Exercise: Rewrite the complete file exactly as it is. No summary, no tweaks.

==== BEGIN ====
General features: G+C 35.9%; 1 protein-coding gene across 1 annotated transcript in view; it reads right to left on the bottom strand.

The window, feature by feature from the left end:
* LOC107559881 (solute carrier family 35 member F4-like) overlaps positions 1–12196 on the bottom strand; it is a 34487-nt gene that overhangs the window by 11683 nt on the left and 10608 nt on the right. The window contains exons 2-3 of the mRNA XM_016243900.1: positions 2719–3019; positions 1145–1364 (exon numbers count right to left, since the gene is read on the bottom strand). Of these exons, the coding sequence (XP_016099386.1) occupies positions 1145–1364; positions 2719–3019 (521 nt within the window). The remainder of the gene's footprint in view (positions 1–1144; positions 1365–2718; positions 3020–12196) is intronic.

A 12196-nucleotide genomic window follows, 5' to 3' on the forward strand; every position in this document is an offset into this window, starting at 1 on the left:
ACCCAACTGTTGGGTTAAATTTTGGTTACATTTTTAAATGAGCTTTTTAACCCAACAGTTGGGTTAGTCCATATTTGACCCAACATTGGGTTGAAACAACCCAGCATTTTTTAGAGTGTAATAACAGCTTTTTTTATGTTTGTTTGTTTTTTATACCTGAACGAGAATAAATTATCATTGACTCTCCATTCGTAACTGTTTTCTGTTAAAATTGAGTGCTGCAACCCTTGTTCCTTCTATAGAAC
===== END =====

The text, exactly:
General features: G+C 35.9%; 1 protein-coding gene across 1 annotated transcript in view; it reads right to left on the bottom strand.

The window, feature by feature from the left end:
* LOC107559881 (solute carrier family 35 member F4-like) overlaps positions 1–12196 on the bottom strand; it is a 34487-nt gene that overhangs the window by 11683 nt on the left and 10608 nt on the right. The window contains exons 2-3 of the mRNA XM_016243900.1: positions 2719–3019; positions 1145–1364 (exon numbers count right to left, since the gene is read on the bottom strand). Of these exons, the coding sequence (XP_016099386.1) occupies positions 1145–1364; positions 2719–3019 (521 nt within the window). The remainder of the gene's footprint in view (positions 1–1144; positions 1365–2718; positions 3020–12196) is intronic.

A 12196-nucleotide genomic window follows, 5' to 3' on the forward strand; every position in this document is an offset into this window, starting at 1 on the left:
ACCCAACTGTTGGGTTAAATTTTGGTTACATTTTTAAATGAGCTTTTTAACCCAACAGTTGGGTTAGTCCATATTTGACCCAACATTGGGTTGAAACAACCCAGCATTTTTTAGAGTGTAATAACAGCTTTTTTTATGTTTGTTTGTTTTTTATACCTGAACGAGAATAAATTATCATTGACTCTCCATTCGTAACTGTTTTCTGTTAAAATTGAGTGCTGCAACCCTTGTTCCTTCTATAGAAC